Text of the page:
Unleashed onto the music scene in 2006, The Rifles have been quietly plodding away, doing their own brand of music, picking up a loyal fan base, as well as a few high profile fans, which is always a nice touch, particularly when those fans just happen to be your musical heroes, with the likes of Paul Weller and Oasis giving them their seal of approval. Their last album Freedom Run was critical acclaimed and they return with their fourth studio album, in the shape of None The Wiser. The album was recorded by the newly reformed original line up of Joel Stoker (vocals, guitar), Lucas Crowther (guitar, vocals), Robert Pyne (drums) and Grant Marsh (bass).
The album as a whole is a sort’ve indie, mod, pop, mid 90’s jamming session sort’ve album. You know, those bands that were around in the Brit-Pop era? This album sounds like it fits into that mould, with some fine songwriting and easy on the ear melodies. When asked where the band have drawn additional influences for the making of the album, they cit Talking Heads, Bob Dylan, Clash and the ever present Beatles.
We definitely prefer the latter part of the album, as we found that the first half took a few listens in order to get into the feel of the songs and to separate them, from feeling a bit samey. As initially, we were beginning to wonder if the songs on the album were all going to sound quite similar, but then along came the lovely The Hardest Place To Find Me, which is one of the stand-out tracks from the album, as it has a strong acoustic and Americana/folk sound to it, which adds variety. That said, once the album picks up, we could happily listen to the songs over and over and there are some great songs on here.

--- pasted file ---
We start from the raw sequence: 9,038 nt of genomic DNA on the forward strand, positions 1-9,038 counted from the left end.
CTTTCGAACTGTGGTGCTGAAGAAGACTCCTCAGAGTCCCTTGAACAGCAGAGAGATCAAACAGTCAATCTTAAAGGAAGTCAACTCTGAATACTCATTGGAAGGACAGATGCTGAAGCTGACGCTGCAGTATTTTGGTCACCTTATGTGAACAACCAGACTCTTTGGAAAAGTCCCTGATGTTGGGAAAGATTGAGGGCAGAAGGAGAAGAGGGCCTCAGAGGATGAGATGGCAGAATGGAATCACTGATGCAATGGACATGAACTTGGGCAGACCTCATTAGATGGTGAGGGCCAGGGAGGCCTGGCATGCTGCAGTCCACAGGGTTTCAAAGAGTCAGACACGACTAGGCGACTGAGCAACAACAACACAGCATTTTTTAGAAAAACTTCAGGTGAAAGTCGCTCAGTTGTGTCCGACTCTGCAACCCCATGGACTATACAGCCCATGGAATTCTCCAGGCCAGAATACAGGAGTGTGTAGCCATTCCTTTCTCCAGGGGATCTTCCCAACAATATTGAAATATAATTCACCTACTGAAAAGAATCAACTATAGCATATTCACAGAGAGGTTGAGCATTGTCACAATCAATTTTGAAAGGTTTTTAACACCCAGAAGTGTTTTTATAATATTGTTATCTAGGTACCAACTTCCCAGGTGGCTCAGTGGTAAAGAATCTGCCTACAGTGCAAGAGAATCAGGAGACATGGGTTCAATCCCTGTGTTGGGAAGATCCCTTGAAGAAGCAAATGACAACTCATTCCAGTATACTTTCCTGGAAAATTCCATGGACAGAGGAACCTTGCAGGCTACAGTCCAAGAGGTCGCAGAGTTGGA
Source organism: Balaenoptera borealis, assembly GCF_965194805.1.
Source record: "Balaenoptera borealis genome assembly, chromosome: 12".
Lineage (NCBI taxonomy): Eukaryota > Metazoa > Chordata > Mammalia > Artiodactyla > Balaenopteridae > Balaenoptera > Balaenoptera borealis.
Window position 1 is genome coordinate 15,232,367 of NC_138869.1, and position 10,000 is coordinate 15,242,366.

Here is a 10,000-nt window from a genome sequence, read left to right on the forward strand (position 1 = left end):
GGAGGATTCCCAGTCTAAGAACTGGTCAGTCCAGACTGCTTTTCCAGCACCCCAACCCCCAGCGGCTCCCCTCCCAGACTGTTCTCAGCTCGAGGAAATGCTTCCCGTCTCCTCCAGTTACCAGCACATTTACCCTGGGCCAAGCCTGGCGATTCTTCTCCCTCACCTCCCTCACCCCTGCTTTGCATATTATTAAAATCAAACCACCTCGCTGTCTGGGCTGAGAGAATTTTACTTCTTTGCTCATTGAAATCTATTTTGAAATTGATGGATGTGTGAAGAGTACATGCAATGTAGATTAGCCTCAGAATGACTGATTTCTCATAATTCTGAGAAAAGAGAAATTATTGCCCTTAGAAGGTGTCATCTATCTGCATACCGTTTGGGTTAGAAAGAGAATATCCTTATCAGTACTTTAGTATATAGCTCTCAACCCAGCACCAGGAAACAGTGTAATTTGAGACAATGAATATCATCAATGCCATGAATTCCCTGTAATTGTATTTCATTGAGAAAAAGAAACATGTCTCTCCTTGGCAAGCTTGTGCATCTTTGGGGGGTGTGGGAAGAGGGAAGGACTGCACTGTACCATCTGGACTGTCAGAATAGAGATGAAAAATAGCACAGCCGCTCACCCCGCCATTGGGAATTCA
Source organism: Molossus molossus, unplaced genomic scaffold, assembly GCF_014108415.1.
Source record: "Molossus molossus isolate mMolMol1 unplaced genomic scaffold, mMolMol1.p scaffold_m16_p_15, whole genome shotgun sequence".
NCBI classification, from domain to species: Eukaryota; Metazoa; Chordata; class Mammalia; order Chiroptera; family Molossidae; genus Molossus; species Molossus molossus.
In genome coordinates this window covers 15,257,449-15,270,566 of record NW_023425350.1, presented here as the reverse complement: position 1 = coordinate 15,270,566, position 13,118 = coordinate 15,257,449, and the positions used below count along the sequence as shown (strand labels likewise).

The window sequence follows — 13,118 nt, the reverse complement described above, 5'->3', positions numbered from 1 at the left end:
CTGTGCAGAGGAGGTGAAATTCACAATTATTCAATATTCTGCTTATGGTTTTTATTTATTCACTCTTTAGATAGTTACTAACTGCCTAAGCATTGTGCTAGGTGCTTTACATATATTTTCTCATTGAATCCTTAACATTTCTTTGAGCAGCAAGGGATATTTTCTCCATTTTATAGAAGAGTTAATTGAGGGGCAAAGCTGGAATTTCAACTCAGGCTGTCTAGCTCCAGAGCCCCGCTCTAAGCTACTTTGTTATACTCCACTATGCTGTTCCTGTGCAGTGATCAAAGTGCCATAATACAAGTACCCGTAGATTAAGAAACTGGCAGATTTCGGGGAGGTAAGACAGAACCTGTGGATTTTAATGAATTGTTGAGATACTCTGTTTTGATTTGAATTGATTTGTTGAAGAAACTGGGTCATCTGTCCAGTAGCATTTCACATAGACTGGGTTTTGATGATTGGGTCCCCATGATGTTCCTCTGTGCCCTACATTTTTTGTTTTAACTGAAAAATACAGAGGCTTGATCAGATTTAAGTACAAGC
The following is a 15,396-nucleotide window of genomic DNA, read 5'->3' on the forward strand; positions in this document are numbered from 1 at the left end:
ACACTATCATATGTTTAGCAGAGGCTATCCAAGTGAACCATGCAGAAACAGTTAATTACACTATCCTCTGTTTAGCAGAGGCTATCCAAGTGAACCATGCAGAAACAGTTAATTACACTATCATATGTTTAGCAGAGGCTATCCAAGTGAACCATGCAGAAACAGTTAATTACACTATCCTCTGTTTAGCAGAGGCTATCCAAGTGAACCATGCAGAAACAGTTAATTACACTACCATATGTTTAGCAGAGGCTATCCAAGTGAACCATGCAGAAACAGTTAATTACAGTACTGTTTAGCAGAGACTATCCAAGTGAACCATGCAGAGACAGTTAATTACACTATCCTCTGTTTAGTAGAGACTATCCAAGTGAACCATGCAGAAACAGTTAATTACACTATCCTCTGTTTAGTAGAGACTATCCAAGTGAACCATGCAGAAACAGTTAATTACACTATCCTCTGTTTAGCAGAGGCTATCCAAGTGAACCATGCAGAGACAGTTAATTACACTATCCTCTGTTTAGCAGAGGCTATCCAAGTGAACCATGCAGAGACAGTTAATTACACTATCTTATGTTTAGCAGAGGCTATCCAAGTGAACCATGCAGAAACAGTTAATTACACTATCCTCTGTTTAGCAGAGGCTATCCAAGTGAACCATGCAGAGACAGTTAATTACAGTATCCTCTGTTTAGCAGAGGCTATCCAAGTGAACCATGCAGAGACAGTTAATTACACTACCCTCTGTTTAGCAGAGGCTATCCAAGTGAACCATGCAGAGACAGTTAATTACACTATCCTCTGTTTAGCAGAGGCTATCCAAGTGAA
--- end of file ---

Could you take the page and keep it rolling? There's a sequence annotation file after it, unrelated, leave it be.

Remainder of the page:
Some of our preferred songs on the album include All I Need, which is full of melodic moments and some luscious vocals that blend in harmony with the vibe of the song. Shoot From The Lip has a sunny chorus to lift the album a little. Under and Over sounds like it is definitely going to be a sing a long live anthem and its energy, rapid drum beats and it has confidence stamped all over the track, that’s meant to be heard in an arena, rather than a tiny venue, it just had that large fill-a-huge space sound to it. Minute Mile started with a promising start, running away at high speed, before ending up feeling a bit flat. Heebie Geebies is purely influenced by the sound of iconic rock ‘n’ roll bands from the 1960’s and it sounds as if it would be a cover from a band in that era.
For us, the album is a mixed bag, with a lot of conflicting ideas and sounds. The album definitely sits in the indie-pop mould, but if you like albums and songs of that nature, then you really can’t go wrong with The Rifles latest offering.